Foodie Friday Crusty Onion Poppy Seed Artisan Bread
Making artisan bread isn’t difficult. This recipe just looks really long since I wanted to give very clear steps and explain why certain ingredients and techniques are used. You can always change and modify steps and ingredients to make your loaf truly your own creation.
Crusty Onion Poppy Seed Bread (total prep., including rising time, about 5 ½ hours. Yield 1 loaf)
(Special equipment: mixer with dough hook unless you want to hand mix and hand knead the dough, pizza stone, pizza peel)
Caramelized onion made ahead:
1 large onion thinly sliced and slices cut into quarters, caramelized in 1 Tb. good quality olive oil. (about 20-30 minutes over low heat in cast iron skillet, stirring every 5-10 minutes.)
1 1/3 C warm water (about 105 degrees, like warm bath water)
½ tsp. honey
2 2/3 C. white flour
1 package active dry yeast
1 tsp. salt
2 tsp. black poppy seeds
1 Tb. coarse sea salt
Additional flour for dusting
About 1/8 C. corn meal or semolina flour to combine with bench flour to prevent dough from sticking on pizza stone and pizza peel
After onions are caramelized, remove from heat and allow to cool to room temperature. Dissolve honey in warm water. Stir in yeast. While yeast is blooming, stir the flour and salt together in the bowl of a stand mixer equipped with a dough hook. After about 5 minutes, when the yeast/ water/ honey mixture is bubbly, pour the liquid into a well formed in the flour and combine with a spatula until most of the flour is moist. Knead with the stand mixer and dough hook about 4 minutes on medium/low speed until the dough pulls away from the sides of the bowl. You may have to scrape down the bowl a couple times and/or add more flour a little at a time until the dough ball forms. Lay out a sheet of wax paper and dust with a little flour. Turn the dough out onto the floured paper. Make a trench in the top of the dough ball and lay in about ½ the caramelized onion and sprinkle with half the poppy seeds. Dust the top of the dough and your hands with flour and fold the dough around the onions and poppies. Gently kneed 3 or 4 turns before making another trench, adding more onions and poppy seeds (save a few onions for garnish on top of the loaf at the end of baking.) Gently knead another 3 or 4 turns and form dough into a ball. Coat a glass bowl with a little of the good quality olive oil and roll the dough ball in the bowl to coat with oil. Cover with plastic wrap and place in a warm, dark place to rise. After about 1 hour, uncover the dough and gently press down. Fold the deflated dough back into a bowl, re-cover and allow to rise about another hour. Repeat 1 more time. While the dough is on its last rise, begin to preheat the oven to 475. Dust a pizza stone with a mix of flour and corn meal or semolina and place on the upper rack the oven while it is heating. Clean the cast iron skillet used to caramelize the onions and pour a couple cups of cold water in the pan to place in the oven on the lower rack when it is about up to temperature. *be careful not to spill any water onto any hot, glass surfaces of the oven like the window) Dust a pizza peel with a combination of corn meal or semolina and flour. Dissolve a little salt into a bowl and set next to the pizza peel. Once the dough has risen the final time, remove it from the bowl and gently form it into a loaf shape on the pizza peel, making sure the loaf won’t be longer than the hot pizza stone in the oven. Dip your hands in the salt water and liberally moisten the top and sides of the loaf. This will help to make a very crispy crust and get the toppings to stick. With a sharp knife or kitchen shears, cut 3-4 slices diagonally across loaf. Sprinkle the top with poppy seeds and coarse sea salt. Cover the loaf with a clean towel and allow to rest and briefly rise another 20 minutes. You can gently move the loaf around after it rests to make sure it isn’t stuck to the peel. Carefully slide the loaf onto the hot pizza stone. Remember, the oven is really hot and has an added burn danger from the steam created by the skillet of water on the lower shelf! Bake about 10 minutes at 475 then reduce heat to 400 and continue to bake for another 20-30 minutes. Carefully spoon the reserved caramelized onion onto the top of the loaf and press down when the loaf is brown and sounds hollow when you tap it. Turn off the oven and allow the loaf to sit for another 5-10 minutes before opening the oven door a crack and allowing it to begin to cool and further crisp the crust. Remove finished loaf to a wire to cool until it can be handled and sliced with a serrated knife.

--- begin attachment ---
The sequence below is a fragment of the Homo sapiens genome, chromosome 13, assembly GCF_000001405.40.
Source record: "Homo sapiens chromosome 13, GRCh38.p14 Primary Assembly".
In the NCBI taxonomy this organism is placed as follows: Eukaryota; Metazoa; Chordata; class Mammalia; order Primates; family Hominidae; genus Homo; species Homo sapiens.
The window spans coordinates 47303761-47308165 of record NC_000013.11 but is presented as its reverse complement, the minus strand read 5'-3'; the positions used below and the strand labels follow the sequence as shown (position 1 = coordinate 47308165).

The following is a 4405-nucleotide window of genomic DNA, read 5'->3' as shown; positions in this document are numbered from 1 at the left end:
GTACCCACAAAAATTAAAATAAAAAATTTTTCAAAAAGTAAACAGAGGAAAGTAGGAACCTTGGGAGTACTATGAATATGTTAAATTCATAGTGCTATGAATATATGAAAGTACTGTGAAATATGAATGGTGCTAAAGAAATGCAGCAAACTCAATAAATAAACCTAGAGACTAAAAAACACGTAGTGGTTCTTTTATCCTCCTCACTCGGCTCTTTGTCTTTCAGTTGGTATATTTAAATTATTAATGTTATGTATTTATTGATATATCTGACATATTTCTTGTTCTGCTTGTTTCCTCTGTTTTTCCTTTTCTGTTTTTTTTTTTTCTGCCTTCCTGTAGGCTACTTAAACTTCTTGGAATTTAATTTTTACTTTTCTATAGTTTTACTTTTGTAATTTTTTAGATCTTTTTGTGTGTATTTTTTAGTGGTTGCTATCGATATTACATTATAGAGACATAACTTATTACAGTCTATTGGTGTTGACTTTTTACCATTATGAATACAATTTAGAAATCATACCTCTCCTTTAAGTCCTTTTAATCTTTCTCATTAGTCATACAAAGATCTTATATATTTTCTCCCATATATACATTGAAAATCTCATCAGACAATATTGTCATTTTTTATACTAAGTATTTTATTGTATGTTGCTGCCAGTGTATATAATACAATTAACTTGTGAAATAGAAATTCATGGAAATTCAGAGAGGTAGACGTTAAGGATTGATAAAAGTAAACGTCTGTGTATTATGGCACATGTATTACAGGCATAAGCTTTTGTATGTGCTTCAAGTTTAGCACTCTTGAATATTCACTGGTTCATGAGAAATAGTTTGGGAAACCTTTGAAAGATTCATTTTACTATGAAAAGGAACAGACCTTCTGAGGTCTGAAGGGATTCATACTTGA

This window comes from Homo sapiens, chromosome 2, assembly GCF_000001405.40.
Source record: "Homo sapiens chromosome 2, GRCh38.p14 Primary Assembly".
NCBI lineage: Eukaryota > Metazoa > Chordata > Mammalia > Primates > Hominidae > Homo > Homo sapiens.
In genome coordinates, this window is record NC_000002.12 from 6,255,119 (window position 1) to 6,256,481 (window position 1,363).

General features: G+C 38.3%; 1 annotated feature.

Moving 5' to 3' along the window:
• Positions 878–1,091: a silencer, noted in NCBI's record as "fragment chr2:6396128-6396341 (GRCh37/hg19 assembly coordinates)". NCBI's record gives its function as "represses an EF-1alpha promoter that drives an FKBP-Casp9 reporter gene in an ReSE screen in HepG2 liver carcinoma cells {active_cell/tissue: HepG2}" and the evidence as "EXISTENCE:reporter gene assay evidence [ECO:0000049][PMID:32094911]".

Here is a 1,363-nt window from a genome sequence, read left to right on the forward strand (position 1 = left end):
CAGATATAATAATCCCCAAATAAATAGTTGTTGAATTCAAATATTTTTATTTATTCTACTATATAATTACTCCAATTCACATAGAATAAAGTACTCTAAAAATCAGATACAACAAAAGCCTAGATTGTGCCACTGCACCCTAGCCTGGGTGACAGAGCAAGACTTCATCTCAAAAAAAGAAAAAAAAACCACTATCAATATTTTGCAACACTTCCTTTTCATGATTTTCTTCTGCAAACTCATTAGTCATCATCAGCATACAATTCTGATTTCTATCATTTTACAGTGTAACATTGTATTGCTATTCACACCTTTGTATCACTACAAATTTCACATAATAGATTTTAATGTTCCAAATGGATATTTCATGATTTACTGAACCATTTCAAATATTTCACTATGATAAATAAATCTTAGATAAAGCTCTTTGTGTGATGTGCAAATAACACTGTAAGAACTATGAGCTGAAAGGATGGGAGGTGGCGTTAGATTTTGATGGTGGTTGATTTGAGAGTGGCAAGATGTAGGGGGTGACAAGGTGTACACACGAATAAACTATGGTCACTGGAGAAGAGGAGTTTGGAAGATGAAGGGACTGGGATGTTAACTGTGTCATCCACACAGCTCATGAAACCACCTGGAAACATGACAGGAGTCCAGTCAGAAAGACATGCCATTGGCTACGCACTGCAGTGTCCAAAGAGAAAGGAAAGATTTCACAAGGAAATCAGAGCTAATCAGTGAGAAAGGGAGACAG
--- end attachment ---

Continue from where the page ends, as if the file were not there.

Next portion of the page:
Serve with butter, dip in a premium olive oil with some cracked black pepper or pair with your favorite soup.